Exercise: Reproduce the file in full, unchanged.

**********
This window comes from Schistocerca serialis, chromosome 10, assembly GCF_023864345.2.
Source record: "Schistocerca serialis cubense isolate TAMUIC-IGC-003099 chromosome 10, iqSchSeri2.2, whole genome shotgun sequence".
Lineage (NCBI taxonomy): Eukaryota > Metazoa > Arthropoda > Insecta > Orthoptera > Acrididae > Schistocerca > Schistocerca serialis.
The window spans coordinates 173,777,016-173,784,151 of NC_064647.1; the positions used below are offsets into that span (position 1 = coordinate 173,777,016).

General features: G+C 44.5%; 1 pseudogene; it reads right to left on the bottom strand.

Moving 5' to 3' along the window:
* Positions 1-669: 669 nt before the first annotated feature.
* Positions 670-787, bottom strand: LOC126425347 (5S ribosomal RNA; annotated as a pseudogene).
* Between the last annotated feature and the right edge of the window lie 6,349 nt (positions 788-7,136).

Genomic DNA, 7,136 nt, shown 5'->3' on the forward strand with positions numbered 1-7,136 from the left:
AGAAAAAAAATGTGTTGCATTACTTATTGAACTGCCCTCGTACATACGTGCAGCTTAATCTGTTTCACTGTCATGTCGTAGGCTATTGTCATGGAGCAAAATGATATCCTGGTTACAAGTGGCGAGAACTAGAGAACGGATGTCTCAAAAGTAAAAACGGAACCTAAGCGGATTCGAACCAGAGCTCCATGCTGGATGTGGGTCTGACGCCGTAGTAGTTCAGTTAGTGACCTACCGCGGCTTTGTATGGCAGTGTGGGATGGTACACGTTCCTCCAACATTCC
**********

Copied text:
This window comes from Schistocerca serialis, chromosome 10, assembly GCF_023864345.2.
Source record: "Schistocerca serialis cubense isolate TAMUIC-IGC-003099 chromosome 10, iqSchSeri2.2, whole genome shotgun sequence".
Lineage (NCBI taxonomy): Eukaryota > Metazoa > Arthropoda > Insecta > Orthoptera > Acrididae > Schistocerca > Schistocerca serialis.
The window spans coordinates 173,777,016-173,784,151 of NC_064647.1; the positions used below are offsets into that span (position 1 = coordinate 173,777,016).

General features: G+C 44.5%; 1 pseudogene; it reads right to left on the bottom strand.

Moving 5' to 3' along the window:
* Positions 1-669: 669 nt before the first annotated feature.
* Positions 670-787, bottom strand: LOC126425347 (5S ribosomal RNA; annotated as a pseudogene).
* Between the last annotated feature and the right edge of the window lie 6,349 nt (positions 788-7,136).

Genomic DNA, 7,136 nt, shown 5'->3' on the forward strand with positions numbered 1-7,136 from the left:
AGAAAAAAAATGTGTTGCATTACTTATTGAACTGCCCTCGTACATACGTGCAGCTTAATCTGTTTCACTGTCATGTCGTAGGCTATTGTCATGGAGCAAAATGATATCCTGGTTACAAGTGGCGAGAACTAGAGAACGGATGTCTCAAAAGTAAAAACGGAACCTAAGCGGATTCGAACCAGAGCTCCATGCTGGATGTGGGTCTGACGCCGTAGTAGTTCAGTTAGTGACCTACCGCGGCTTTGTATGGCAGTGTGGGATGGTACACGTTCCTCCAACATTCC